The American Cancer Society’s report on rising rates among black women have researchers searching for answers in obesity, medical care and the environment
Why is breast cancer so much deadlier in black women than in white women? On the heels of an alarming new report that black women have caught up with their white counterparts in breast cancer rates, the question has taken on a fresh urgency.
But the answer is elusive.
The report, which the American Cancer Society released on Thursday, is a warning that breast cancer will cause an increasing loss of life for black women, who are already hit hardest by the disease. Black women are less likely to die of breast cancer today than they were 25 years ago. But a vast racial disparity in mortality rates has continued to widen: in 2012, black women were 42% more likely to die from breast cancer than white women.
Researchers have known for decades that breast cancer takes a deadlier toll on black women. “Hundreds of studies have looked at the differences in incidence and mortality rates between black women and white women,” said Linda Blount, CEO of the non-profit Black Women’s Health Imperative. “Hundreds. We can tell you it exists – the ‘what’. What we don’t know is the ‘why’.”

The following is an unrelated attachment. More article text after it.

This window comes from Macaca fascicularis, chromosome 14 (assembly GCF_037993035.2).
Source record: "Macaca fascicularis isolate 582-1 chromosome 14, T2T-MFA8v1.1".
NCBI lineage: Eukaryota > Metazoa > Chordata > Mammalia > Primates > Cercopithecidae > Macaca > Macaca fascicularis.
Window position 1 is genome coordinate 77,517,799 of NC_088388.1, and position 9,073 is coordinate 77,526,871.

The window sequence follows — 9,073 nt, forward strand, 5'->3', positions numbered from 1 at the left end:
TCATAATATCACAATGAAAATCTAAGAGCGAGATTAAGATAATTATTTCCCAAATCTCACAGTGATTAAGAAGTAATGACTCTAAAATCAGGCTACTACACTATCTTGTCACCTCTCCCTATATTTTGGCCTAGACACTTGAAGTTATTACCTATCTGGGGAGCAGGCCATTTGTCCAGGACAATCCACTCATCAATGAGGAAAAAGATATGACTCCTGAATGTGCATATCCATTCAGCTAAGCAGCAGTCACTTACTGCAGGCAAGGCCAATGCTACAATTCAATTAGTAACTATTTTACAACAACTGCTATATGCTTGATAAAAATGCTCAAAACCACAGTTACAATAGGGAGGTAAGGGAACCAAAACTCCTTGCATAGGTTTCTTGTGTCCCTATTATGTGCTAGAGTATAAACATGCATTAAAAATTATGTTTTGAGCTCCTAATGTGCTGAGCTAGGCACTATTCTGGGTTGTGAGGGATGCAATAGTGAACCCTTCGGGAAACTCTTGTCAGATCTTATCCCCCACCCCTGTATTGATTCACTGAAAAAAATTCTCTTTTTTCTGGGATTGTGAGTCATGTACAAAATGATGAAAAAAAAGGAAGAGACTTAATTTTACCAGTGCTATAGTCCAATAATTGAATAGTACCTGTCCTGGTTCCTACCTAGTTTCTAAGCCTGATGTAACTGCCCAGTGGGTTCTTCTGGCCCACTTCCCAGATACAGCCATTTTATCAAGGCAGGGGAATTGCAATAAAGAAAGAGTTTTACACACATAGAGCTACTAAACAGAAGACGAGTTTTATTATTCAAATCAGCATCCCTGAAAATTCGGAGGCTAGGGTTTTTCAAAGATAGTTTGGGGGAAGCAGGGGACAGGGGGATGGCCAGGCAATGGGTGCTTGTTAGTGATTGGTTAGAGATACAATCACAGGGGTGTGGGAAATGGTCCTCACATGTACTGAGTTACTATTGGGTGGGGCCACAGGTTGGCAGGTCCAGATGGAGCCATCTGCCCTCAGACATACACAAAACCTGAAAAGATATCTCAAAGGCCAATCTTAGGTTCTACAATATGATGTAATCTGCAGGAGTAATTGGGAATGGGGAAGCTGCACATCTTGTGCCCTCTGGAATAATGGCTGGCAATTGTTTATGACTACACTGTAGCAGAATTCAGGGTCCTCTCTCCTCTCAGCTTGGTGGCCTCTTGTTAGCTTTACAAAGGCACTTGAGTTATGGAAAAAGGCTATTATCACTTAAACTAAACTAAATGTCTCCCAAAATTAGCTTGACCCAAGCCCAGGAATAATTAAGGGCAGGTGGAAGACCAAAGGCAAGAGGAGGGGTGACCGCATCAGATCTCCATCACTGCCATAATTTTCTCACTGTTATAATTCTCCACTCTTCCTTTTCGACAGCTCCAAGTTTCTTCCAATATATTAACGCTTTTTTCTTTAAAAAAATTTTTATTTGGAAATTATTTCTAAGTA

Thursday’s report points to several possible explanations for why the incidence of breast cancer is rising in black women. (In white women, the rate has remained flat for a decade.) Obesity is on the rise in black women, and black women are having fewer children, later in life. Susan Brown, who directs health education programs for the Susan G Komen breast cancer foundation, added that black women breastfeed at comparatively low rates. All are risk factors associated with breast cancer.
Other researchers have pointed to disparities in comprehensive access to competent medical care to explain both the incidence rate and mortality rate. A 2014 analysis of morbidity rates in the country’s 50 largest cities found that black women in Los Angeles were 70% more likely to die of breast cancer than white women. In New York, that number was 19%, leading researchers to believe that the city’s superior hospital and transportation system could be factors.